The ATC also offers a bulletin board offering housesitting assignments. In the last two years, we have spent two weeks housesitting a beautiful condo on Seattle’s Queen Anne Hill, a month housesitting in Edmonds, Washington, near Puget Sound and affording us travel to many parts of the Pacific Northwest. This past spring, three weeks housesitting a beautiful home in Tucson, Arizona allowed side trips to many Arizona highlights. Sometimes these assignments come with plants to water or pets to feed, but zero cost for beautiful lodging is hard to beat.

We have three weeks housesitting coming up in Taos, New Mexico in April, and 2 1/2 weeks in June in St. George, Utah, a stone’s throw from Zion and Bryce Canyon national parks. With most of these, we take along our tiny travel trailer, to camp along the way and on the way home. Traveling with small, classic travel trailers is another story in its own right; I will save that for another day.

Save on meals: At Seattle's Pike Place Market, we split a lunch salad and clam linguine at the Athenian Restaurant - plenty of food for two!

For meals, we take advantage of continental breakfasts offered by motel chains (and pack an apple, banana for mid-day snack), and travel with granola and a cooler full of milk and drinks for breakfast, drinks and snacks in route. If we’re dining out at nice restaurants, we often split a salad and main course – with America’s often huge portions – we’ve never left hungry and cut our bill by almost half. For a quick lunch stop on the road, two McDonald’s McDoubles and two senior coffees have never left us hungry – less than $5.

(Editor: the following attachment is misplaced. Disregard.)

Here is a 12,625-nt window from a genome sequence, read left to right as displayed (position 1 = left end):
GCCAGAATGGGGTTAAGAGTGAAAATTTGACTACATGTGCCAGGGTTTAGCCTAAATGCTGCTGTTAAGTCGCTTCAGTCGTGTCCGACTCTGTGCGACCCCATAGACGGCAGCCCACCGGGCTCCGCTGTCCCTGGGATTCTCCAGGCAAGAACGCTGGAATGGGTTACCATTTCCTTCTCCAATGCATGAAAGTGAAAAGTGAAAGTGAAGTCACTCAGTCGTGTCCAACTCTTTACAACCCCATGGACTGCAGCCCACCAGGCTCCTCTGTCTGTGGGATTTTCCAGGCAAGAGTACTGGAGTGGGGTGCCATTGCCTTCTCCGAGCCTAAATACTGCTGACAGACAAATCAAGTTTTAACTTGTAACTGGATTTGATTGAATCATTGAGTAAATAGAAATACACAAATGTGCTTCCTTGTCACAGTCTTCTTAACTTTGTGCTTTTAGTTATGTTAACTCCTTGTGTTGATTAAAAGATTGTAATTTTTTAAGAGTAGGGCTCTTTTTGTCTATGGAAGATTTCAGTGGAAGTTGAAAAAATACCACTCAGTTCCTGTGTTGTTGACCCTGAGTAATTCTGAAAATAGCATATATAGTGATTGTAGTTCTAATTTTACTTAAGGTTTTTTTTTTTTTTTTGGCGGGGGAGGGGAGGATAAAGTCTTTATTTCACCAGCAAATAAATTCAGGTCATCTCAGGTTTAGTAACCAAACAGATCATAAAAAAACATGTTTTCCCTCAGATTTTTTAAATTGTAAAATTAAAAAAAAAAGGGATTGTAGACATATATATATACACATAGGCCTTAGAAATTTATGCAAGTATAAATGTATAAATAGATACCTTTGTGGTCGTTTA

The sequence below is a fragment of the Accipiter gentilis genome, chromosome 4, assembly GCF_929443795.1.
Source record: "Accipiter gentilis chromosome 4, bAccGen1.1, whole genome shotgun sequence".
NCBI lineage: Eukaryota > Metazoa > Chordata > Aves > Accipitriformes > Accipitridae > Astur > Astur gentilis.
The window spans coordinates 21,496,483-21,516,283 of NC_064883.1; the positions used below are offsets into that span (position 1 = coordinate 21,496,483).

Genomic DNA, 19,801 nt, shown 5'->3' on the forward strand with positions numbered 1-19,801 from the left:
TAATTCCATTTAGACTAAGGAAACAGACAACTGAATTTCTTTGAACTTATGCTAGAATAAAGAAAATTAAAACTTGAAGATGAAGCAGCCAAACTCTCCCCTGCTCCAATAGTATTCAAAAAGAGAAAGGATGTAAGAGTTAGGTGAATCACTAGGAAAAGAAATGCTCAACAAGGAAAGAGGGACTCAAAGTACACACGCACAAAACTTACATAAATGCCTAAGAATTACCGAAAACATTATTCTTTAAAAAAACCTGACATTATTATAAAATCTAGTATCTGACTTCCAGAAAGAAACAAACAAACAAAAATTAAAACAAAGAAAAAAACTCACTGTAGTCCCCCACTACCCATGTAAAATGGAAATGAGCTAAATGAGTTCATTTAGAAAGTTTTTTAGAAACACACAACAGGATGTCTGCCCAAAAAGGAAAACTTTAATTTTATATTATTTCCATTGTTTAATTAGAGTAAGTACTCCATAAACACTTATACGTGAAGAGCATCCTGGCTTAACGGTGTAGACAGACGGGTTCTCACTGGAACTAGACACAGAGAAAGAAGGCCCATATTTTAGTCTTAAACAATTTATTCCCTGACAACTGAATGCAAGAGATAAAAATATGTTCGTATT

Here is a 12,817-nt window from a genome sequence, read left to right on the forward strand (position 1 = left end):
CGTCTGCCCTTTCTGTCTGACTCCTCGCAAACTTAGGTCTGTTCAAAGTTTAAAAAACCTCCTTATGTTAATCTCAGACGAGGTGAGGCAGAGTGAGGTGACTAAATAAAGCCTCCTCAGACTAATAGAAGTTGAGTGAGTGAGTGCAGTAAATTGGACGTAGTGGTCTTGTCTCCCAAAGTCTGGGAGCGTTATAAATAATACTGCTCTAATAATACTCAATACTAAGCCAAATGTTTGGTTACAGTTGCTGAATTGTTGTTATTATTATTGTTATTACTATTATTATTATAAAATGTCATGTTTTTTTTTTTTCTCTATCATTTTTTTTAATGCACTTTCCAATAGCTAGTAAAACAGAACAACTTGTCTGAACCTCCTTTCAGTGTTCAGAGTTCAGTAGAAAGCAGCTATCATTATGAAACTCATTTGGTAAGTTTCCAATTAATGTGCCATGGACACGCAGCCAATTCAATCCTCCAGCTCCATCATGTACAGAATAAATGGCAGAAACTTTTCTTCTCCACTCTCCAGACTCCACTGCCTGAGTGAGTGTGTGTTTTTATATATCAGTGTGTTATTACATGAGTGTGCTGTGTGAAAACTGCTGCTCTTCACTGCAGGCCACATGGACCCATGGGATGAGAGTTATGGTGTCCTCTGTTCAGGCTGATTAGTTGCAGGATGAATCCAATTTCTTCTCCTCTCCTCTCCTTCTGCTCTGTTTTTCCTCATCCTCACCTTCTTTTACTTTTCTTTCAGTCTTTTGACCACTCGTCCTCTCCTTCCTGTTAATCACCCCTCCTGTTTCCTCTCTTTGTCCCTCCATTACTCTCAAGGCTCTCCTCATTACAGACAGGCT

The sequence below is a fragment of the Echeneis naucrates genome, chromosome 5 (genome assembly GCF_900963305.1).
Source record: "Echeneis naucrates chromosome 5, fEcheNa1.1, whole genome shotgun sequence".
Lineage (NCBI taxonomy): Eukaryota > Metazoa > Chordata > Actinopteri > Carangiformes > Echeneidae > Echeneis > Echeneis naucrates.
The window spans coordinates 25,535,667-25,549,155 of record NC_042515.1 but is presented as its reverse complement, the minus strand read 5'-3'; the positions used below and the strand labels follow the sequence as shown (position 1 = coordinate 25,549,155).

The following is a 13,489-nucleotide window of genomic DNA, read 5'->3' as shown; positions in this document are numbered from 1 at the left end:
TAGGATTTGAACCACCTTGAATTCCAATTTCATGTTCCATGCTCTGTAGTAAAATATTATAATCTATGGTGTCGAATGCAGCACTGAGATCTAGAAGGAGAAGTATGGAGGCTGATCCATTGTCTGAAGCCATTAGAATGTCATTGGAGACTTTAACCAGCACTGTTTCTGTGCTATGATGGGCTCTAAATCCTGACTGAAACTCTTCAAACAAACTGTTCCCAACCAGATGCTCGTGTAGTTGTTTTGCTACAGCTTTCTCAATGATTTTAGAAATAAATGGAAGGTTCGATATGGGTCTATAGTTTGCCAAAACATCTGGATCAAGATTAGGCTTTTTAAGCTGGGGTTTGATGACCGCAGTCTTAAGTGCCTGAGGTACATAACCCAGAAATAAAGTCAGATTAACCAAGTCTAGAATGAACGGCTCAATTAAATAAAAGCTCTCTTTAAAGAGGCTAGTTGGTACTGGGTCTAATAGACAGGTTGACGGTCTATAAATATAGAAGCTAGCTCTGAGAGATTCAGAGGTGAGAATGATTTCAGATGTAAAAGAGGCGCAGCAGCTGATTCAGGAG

If you are traveling by air, consult Conde Nast Traveler (cntraveler.com) or other on-line travel resources for best day/time of week and how far in advance to purchase airline tickets and save considerably over last-minute airline purchases. Conde Nast recently offered the best day to purchase airline tickets is Sunday, especially if booking more than 21 days in advance; the cheapest days to fly are Tuesdays and Wednesdays.

When flying, pack light, with a carry-on roller-bag and a back pack – avoiding paying for checked bags, the long line to retrieve baggage off the carrousel or, worse, lost luggage. Take snacks or lunch for your time in the terminal or on the flight; better food and cheaper than you’ll buy at the airport.

Grand Circle Cruise Lines 'River Harmony' at anchor on the Main River in Germany.

If you’re into luxury cruises (we’ve done several European small ship cruises with Grand Circle Cruise Lines), we go to Grand Circle’s web site, gct.com, search for Ways to Save, then Last Minute Travel Deals (“last minute” generally means you’ll depart in 6-8 weeks; we retirees have that luxury). In December, a 15 day adventure “Christmas Markets on the Rhine”, with airfare and three additional days in Basel, Switzerland, cost the two of us $7,078 total – well under the over-$10,000 regular pricing. Other cruise lines also offer “last minute departures” with significant savings